Today is a holiday in the USA, when we remember that our forebears survived an arduous voyage and, with the assistance of kind strangers, learned how to set down roots and thrive in an unfamiliar land.
Of course, we then turned face and slaughtered, imprisoned, and displaced said kind strangers.
History is filled with such dark moments, and not all of which occurred in the Americas.
The Crimean War, one of the bloodiest conflicts in modern history, was caused by jealousy, avarice, and deception. Napoleon III cleverly manipulated the Russian and the Ottoman Empires into viewing the other with hostility, in an attempt to garner additional power and prestige for himself.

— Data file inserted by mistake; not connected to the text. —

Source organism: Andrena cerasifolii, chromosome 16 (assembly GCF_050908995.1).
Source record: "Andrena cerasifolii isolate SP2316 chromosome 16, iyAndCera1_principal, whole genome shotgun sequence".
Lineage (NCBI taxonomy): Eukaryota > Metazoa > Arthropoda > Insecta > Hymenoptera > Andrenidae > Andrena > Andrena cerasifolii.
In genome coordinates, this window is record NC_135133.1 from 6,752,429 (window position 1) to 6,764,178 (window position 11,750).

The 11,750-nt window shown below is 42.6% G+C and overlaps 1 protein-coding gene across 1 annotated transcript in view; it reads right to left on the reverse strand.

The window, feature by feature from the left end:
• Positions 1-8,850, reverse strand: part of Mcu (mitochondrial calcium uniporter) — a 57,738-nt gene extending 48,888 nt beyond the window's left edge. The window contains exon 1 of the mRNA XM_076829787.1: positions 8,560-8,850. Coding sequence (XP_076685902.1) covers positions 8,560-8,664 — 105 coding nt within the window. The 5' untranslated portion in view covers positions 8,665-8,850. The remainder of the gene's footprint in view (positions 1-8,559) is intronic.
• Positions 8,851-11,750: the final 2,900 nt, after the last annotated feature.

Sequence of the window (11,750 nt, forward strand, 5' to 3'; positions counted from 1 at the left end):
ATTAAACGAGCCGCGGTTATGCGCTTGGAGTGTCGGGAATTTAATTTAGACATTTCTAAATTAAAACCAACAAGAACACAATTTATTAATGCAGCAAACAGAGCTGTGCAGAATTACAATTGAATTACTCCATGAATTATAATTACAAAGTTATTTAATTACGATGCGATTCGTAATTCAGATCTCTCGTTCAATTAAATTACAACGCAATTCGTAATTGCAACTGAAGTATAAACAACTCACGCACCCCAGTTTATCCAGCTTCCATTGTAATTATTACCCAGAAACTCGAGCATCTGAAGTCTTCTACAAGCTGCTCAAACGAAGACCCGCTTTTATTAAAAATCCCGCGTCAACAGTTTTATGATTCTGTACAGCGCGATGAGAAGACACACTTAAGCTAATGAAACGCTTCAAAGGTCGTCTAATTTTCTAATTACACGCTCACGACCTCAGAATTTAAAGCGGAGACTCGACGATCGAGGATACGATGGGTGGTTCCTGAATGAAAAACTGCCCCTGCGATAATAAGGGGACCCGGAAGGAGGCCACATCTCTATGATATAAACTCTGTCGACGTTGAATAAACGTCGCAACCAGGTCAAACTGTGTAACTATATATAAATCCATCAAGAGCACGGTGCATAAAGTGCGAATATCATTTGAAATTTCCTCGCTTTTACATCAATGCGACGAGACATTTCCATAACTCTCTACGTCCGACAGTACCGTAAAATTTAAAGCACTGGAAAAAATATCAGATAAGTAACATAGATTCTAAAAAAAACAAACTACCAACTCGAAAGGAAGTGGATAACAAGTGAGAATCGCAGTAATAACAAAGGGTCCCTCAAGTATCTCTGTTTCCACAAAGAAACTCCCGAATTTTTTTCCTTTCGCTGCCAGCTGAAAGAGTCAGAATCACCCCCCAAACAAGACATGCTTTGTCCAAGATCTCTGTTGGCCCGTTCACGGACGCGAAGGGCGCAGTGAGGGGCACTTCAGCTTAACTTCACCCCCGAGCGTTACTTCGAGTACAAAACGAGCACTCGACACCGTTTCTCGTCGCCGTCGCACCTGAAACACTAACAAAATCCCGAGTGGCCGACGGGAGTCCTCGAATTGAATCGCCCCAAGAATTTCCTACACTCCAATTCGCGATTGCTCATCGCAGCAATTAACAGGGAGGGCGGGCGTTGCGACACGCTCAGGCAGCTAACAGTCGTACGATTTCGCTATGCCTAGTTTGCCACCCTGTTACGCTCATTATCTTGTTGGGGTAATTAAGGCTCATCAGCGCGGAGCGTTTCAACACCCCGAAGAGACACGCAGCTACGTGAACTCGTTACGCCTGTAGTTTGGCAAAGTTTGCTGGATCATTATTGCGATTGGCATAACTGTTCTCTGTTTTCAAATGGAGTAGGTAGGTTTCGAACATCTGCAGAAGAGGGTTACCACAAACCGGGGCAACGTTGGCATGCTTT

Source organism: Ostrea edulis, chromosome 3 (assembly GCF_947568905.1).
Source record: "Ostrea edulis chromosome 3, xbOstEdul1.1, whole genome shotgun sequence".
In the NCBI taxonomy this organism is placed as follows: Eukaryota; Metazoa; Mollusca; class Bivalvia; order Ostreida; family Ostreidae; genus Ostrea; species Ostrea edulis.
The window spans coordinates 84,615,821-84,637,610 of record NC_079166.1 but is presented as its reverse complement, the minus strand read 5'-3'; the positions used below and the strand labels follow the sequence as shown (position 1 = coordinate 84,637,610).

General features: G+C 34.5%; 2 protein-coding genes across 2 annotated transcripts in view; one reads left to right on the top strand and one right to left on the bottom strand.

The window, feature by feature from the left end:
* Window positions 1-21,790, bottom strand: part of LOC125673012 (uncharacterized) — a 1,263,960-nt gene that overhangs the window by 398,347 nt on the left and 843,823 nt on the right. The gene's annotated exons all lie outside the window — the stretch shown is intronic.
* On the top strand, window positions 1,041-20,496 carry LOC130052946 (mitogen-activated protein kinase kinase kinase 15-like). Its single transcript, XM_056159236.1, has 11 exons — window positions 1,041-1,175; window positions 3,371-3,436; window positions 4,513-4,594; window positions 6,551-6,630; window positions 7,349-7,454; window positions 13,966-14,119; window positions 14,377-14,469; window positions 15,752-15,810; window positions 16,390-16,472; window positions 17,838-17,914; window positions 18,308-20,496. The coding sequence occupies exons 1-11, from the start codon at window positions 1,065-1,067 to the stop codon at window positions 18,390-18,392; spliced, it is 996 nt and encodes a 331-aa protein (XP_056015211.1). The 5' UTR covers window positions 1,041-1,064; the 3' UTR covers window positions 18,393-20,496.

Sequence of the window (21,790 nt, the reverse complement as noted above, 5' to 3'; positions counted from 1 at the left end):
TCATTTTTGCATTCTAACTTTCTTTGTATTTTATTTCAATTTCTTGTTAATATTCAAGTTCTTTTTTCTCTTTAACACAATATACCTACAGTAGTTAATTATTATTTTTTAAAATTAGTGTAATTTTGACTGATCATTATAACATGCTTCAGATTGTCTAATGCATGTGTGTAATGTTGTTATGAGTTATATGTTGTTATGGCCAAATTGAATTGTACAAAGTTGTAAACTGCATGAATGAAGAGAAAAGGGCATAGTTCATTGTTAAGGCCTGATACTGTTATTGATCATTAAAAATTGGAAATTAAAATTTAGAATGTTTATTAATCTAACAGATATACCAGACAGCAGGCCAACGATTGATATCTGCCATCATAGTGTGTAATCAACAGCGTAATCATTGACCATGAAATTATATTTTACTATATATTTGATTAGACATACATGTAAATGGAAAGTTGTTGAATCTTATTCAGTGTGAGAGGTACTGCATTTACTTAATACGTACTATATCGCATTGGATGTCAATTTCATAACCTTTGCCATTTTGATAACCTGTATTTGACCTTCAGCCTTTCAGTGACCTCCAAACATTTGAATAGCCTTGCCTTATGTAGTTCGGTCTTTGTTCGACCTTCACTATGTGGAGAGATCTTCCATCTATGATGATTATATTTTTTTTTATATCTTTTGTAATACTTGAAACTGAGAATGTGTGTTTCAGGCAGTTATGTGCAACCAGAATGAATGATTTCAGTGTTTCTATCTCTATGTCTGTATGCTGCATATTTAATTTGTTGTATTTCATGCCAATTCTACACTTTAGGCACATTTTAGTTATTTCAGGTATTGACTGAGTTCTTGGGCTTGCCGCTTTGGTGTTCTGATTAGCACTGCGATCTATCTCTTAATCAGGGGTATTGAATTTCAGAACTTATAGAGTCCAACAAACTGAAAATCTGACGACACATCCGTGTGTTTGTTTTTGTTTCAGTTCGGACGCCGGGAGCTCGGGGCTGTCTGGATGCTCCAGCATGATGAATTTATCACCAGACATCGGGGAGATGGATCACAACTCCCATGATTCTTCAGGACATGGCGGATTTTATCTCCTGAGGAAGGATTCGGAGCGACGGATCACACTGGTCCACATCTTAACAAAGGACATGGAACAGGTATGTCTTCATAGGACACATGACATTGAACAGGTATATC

The Hundred (+16) Year War between England and France was a dispute for power between people who share a good number of genes. And while it ended with a decisive and interesting division of territory which in great part defines the cultural identities of both regions, it also created antipathy which persisted for centuries.
And finally, the persecution of Jews at various times dating from the late Roman Republic through the twentieth century is a tragedy of epic impact. During the late Middle Ages in particular, Jews were viewed as heretics, blamed for plagues and economic troubles. In more than one village, Jewish quarters were set afire – while residents were within.
Is it inevitable that we continue to live this way?